Intranasal Tear Neurostimulation: An Emerging Concept in the Treatment of Dry Eye

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Excerpt

Dry eye disease (DED), also known as keratoconjunctivitis sicca, is a multifactorial disease of the tears and the ocular surface.1 The prevalence of DED has been reported to range from 5% to 33% of the adult population worldwide.2 Aging represents the major risk factor for DED.3 It is basically classified into 2 main groups: (1) aqueous tear deficient and (2) evaporative (aqueous sufficient) type. The leading cause of DED is known to be increased tear evaporation.4 However, most patients may have both types of tear dysfunction.
DED is mainly characterized by an unstable tear film and a variety of ocular irritation or vision-related symptoms, including foreign body sensation, burning, photophobia, conjunctival hyperemia, ocular fatigue, and fluctuating visual disturbances. It is potentially accompanied by ocular surface damage in chronic disease.1,5 Despite numerous research studies, the pathogenesis of DED is not completely understood. However, most studies have documented that inflammation in the lacrimal functional unit (LFU) has a prominent role in the pathogenesis and progression of the disease.6–9 Furthermore, therapies targeting these disease-relevant inflammatory mediators are beginning to emerge9 and anti-inflammatory treatment has become standard in the management of DED.6 In addition, lubricating the ocular surface with artificial tears remains the mainstay of therapy.10 The pharmaceutical and biotechnological industries have provided new molecules (trehalose) and combinations (hyaluronic acid and carboxymethylcellulose) for use in artificial tears, enabling clinicians to more effectively treat dry eye patients.11–13 However, despite these advances, the use of artificial tears has obvious limitations. In addition to their temporary relief, necessitating frequent instillation, artificial tears cannot completely substitute the complex composition of natural tears. Thus, novel therapeutic agents and treatment modalities that stimulate tearing are necessary to achieve better clinical outcomes in dry eye patients.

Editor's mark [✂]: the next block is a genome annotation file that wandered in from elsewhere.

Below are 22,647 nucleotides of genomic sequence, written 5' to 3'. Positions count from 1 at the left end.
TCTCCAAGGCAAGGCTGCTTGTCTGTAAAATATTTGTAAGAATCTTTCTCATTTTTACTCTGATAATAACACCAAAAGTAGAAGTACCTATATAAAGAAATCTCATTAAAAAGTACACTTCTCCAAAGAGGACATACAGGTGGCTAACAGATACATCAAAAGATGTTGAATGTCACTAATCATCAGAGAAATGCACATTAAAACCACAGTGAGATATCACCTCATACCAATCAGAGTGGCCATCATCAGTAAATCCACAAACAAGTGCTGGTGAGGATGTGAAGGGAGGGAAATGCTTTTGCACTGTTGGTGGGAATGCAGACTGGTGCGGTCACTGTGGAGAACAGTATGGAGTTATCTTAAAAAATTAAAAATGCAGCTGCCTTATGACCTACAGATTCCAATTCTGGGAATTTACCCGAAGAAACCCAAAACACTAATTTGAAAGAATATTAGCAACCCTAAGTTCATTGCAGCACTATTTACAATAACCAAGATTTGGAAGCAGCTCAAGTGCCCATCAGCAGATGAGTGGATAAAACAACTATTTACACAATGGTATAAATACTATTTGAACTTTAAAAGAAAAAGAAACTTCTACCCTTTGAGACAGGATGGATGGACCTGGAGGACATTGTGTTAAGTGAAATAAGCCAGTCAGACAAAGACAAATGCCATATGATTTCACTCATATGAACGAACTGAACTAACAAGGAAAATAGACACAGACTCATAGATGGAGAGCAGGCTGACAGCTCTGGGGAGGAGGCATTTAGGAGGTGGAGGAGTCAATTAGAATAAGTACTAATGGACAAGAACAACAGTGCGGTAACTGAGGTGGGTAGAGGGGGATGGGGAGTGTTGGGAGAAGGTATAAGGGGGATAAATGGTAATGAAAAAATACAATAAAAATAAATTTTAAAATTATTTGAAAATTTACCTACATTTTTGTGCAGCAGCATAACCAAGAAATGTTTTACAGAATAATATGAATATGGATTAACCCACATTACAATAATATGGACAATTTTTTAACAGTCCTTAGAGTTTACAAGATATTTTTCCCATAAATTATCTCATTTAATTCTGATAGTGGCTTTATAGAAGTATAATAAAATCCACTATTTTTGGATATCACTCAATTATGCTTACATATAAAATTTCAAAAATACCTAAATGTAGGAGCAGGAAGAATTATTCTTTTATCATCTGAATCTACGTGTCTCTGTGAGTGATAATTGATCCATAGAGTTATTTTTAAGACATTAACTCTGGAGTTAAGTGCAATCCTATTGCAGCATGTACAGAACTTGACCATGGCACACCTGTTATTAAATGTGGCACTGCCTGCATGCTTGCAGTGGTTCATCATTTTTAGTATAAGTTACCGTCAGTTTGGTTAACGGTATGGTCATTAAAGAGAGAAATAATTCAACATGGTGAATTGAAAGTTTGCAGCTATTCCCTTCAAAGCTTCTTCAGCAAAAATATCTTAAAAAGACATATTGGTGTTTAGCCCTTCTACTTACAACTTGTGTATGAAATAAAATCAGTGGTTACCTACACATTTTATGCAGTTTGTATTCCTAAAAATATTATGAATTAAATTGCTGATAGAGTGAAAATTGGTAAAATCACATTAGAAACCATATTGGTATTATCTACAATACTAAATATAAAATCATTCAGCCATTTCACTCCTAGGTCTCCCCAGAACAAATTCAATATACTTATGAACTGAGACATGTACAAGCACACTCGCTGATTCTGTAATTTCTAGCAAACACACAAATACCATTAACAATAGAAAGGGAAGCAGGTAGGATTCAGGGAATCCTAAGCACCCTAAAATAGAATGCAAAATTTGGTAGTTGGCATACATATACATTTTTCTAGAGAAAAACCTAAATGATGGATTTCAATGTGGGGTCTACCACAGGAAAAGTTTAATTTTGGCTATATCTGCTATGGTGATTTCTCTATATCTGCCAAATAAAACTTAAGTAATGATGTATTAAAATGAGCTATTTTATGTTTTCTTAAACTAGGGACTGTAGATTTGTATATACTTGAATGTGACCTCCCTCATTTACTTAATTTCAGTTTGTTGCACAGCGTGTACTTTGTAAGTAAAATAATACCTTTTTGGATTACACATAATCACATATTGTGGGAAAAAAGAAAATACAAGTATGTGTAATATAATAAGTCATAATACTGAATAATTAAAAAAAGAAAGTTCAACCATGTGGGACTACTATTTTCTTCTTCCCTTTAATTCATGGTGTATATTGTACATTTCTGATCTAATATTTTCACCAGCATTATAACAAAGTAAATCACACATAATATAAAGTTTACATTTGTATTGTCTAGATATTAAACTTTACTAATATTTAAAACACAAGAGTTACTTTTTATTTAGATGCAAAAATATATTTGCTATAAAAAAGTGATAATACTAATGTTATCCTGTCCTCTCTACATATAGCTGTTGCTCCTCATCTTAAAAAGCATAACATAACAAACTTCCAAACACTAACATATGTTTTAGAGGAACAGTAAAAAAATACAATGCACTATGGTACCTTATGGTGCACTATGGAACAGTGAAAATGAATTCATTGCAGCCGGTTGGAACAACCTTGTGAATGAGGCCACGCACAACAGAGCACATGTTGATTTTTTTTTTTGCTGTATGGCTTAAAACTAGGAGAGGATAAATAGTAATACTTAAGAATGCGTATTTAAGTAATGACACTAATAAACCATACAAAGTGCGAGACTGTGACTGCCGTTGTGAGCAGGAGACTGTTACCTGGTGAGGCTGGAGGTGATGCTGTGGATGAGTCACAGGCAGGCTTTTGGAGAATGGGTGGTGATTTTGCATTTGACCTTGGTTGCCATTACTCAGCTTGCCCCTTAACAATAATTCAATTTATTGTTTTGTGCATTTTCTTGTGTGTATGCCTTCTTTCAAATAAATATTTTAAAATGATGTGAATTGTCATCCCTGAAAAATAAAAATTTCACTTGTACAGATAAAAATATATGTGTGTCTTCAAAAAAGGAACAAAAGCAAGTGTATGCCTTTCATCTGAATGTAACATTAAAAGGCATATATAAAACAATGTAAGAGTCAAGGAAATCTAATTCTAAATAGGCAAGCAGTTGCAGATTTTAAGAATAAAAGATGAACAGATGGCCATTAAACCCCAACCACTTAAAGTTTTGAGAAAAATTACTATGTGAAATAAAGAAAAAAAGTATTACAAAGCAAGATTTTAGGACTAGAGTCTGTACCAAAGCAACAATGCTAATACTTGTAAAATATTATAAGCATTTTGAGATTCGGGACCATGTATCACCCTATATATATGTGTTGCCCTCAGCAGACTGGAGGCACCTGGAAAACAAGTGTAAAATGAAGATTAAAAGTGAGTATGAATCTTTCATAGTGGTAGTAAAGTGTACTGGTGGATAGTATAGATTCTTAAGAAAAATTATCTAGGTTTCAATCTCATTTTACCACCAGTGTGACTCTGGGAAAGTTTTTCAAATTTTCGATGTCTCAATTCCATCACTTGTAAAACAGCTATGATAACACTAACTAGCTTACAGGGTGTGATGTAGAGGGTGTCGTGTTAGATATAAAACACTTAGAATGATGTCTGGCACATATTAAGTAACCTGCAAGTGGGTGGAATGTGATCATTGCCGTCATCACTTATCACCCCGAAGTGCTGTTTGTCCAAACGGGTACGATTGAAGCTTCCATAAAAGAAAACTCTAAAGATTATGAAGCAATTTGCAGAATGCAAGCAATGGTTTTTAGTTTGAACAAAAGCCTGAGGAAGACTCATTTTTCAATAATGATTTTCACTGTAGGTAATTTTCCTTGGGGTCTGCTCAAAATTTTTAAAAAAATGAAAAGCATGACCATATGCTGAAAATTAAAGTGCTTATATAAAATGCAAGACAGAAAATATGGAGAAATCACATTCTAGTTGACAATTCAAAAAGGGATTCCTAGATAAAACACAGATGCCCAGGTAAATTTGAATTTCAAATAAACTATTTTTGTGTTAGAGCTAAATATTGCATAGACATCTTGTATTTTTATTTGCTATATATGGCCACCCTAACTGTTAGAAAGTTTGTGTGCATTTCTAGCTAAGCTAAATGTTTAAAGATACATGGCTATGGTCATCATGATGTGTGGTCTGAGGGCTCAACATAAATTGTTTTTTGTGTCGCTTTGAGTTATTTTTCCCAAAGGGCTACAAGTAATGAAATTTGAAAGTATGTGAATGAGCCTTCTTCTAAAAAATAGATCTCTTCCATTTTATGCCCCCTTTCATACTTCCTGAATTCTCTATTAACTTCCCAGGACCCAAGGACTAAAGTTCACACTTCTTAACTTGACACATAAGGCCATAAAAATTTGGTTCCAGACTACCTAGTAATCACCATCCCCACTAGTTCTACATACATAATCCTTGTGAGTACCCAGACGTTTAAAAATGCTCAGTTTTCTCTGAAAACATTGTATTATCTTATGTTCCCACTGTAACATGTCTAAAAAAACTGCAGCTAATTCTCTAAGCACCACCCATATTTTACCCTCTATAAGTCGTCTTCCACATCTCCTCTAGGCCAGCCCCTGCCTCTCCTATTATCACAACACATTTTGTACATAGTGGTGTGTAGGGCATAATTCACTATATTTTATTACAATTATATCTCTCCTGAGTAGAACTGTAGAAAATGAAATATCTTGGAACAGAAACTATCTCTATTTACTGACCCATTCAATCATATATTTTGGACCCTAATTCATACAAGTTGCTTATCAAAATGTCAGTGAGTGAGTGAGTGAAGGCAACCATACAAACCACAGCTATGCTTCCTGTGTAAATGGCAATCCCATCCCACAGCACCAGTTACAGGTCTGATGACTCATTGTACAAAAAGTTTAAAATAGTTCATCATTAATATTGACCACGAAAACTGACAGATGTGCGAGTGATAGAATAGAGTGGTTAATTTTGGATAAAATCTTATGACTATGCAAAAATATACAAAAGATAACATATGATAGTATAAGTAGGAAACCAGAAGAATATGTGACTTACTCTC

Recently, one of the most promising innovative treatment modalities for dry eye is the use of neurostimulation/neuromodulation that has been successfully used for a variety of different medical indications.14–16 The aim of this review article is to discuss intranasal lacrimal neurostimulation in some detail, including its history, mechanism, and clinical results.
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